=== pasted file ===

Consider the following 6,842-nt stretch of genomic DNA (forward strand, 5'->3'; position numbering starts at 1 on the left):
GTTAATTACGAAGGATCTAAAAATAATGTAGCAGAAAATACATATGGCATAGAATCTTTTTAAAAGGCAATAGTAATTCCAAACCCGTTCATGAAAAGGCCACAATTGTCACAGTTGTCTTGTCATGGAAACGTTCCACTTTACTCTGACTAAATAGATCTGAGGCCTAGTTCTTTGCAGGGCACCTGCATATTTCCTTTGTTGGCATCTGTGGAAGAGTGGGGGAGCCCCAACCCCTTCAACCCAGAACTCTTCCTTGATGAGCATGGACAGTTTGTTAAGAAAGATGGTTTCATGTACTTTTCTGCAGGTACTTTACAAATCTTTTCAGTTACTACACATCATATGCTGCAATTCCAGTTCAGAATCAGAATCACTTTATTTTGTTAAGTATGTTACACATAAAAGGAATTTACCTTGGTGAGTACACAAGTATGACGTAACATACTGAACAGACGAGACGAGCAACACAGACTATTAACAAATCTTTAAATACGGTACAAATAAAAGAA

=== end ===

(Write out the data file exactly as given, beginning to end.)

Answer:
Consider the following 6,842-nt stretch of genomic DNA (forward strand, 5'->3'; position numbering starts at 1 on the left):
GTTAATTACGAAGGATCTAAAAATAATGTAGCAGAAAATACATATGGCATAGAATCTTTTTAAAAGGCAATAGTAATTCCAAACCCGTTCATGAAAAGGCCACAATTGTCACAGTTGTCTTGTCATGGAAACGTTCCACTTTACTCTGACTAAATAGATCTGAGGCCTAGTTCTTTGCAGGGCACCTGCATATTTCCTTTGTTGGCATCTGTGGAAGAGTGGGGGAGCCCCAACCCCTTCAACCCAGAACTCTTCCTTGATGAGCATGGACAGTTTGTTAAGAAAGATGGTTTCATGTACTTTTCTGCAGGTACTTTACAAATCTTTTCAGTTACTACACATCATATGCTGCAATTCCAGTTCAGAATCAGAATCACTTTATTTTGTTAAGTATGTTACACATAAAAGGAATTTACCTTGGTGAGTACACAAGTATGACGTAACATACTGAACAGACGAGACGAGCAACACAGACTATTAACAAATCTTTAAATACGGTACAAATAAAAGAA